NEW YORK (AFP) — News writers from US network CBS have voted to join a more than two-week-old strike by television and film screenwriters and could stop work at any time, their union said in a statement.
The vote by almost 300 CBS staff from the Writers Guild of America opens the way for them to join more than 3,000 film and television writers who stopped work on November 5 to demand a bigger cut of DVD sales and Internet downloads.
CBS news writers in New York, Los Angeles, Chicago and Washington had been working under expired contracts since April 2005, the Writers Guild of America said, adding that the two sides had not held contract talks since January.
"Our members at CBS News consistently have demonstrated their hard work and commitment to quality journalism, but have had their dedication and diligence rebuffed by management's refusal to negotiate a fair, respectful contract," said Michael Winship, president of the Writers Guild of America, East.
"By this powerful vote and other actions they have taken, Writers Guild members are sending their CBS bosses an irrefutable message of solidarity: we will do whatever it takes to get what we have earned and deserve."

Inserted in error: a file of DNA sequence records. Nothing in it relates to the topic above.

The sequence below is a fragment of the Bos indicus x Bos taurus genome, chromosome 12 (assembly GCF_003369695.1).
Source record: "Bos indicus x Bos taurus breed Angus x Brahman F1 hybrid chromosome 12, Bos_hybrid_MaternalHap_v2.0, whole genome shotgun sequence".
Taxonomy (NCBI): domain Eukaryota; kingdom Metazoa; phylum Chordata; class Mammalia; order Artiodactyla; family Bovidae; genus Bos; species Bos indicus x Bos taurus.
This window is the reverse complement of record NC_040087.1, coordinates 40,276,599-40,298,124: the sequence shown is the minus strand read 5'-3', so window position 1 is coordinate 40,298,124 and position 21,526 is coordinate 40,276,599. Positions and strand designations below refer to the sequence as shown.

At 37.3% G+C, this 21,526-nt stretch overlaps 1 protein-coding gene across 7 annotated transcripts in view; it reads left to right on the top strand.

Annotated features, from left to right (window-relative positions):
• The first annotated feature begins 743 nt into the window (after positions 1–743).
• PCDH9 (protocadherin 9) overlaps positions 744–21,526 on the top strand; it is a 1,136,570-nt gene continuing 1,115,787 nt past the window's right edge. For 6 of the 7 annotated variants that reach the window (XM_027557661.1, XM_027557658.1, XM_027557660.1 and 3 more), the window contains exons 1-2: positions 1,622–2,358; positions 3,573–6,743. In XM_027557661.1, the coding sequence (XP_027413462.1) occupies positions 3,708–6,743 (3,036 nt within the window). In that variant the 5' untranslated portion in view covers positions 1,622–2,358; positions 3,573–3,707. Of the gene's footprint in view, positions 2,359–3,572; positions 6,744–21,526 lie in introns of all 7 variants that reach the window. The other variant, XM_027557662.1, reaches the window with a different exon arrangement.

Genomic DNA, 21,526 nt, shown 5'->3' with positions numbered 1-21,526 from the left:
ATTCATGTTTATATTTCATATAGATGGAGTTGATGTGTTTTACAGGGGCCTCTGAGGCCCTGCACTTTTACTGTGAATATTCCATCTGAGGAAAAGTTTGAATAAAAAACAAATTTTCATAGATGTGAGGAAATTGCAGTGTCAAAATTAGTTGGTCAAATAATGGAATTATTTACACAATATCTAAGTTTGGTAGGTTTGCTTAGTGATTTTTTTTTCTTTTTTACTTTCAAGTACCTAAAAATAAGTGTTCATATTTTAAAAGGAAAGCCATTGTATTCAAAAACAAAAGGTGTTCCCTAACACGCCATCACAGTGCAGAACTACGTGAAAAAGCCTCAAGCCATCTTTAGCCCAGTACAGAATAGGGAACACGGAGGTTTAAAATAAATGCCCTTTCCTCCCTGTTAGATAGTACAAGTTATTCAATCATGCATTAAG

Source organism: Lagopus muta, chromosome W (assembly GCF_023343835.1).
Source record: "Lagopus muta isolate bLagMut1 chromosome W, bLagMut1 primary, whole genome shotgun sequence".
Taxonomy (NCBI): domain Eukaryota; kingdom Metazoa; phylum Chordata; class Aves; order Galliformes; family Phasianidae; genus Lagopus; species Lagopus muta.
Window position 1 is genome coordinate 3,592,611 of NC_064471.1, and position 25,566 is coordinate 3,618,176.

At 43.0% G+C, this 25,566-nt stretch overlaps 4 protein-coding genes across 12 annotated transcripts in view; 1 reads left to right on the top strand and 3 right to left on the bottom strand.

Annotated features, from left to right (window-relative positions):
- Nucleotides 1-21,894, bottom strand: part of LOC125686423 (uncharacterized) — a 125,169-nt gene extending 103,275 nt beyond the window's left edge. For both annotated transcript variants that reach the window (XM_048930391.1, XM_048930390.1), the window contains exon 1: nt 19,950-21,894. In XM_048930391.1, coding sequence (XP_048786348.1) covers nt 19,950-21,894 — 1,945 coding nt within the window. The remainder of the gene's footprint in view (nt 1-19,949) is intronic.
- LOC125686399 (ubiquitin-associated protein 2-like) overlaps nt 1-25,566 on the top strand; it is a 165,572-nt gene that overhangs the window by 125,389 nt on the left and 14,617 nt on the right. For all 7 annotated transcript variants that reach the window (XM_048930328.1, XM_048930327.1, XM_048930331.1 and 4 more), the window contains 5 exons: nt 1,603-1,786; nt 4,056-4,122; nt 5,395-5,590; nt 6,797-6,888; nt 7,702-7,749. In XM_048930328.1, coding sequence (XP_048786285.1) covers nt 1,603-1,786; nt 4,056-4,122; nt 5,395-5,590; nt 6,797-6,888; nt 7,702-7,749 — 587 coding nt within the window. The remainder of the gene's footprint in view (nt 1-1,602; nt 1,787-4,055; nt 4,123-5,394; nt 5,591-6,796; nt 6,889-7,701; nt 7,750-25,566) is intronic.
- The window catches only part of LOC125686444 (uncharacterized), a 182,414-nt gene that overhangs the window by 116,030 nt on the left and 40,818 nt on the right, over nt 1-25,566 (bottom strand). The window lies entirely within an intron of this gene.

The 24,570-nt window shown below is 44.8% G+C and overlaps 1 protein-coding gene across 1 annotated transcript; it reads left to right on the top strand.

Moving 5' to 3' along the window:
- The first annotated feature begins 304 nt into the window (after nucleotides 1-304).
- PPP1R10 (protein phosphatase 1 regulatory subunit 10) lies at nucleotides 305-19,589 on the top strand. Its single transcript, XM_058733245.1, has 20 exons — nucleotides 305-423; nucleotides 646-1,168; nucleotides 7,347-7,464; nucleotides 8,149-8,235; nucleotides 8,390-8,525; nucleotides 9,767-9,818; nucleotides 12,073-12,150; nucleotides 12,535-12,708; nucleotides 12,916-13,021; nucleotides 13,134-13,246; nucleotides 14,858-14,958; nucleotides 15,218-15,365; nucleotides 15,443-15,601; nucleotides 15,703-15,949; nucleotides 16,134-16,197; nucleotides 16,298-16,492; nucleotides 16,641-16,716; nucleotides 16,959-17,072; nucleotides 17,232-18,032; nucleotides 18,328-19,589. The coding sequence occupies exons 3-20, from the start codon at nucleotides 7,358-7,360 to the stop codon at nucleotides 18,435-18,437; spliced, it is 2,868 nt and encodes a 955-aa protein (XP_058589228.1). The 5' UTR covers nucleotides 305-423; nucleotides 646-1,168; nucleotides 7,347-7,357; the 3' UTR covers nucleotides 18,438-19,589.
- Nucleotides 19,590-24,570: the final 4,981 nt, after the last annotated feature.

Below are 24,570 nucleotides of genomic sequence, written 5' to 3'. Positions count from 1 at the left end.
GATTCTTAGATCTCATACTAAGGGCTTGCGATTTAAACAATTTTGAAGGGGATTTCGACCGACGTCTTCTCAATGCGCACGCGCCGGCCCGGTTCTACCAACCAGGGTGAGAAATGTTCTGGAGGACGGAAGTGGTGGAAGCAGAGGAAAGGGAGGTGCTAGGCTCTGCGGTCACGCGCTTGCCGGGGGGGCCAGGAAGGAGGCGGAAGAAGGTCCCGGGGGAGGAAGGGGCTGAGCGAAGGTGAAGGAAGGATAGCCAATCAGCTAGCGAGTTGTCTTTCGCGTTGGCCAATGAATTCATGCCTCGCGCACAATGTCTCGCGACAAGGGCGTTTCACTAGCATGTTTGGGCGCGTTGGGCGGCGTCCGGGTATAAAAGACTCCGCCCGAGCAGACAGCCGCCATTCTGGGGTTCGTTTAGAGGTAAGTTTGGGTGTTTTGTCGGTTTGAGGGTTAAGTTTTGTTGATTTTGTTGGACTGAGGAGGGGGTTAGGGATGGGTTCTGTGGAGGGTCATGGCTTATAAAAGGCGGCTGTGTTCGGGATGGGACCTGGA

The current strike is the first by the writers guild for nearly 20 years and has plunged the industry into turmoil, halting production on hit television shows like "Desperate Housewives" and forcing the postponement of "24."
Popular late night chat shows hosted by Jay Leno and David Letterman have also gone into shutdown because of the strike, while an Oliver Stone-directed movie about the Vietnam War's My Lai Massacre has also been put on hold.
Industry analysts believe the stoppage could last several months, although the two sides are scheduled to hold new talks on November 26.
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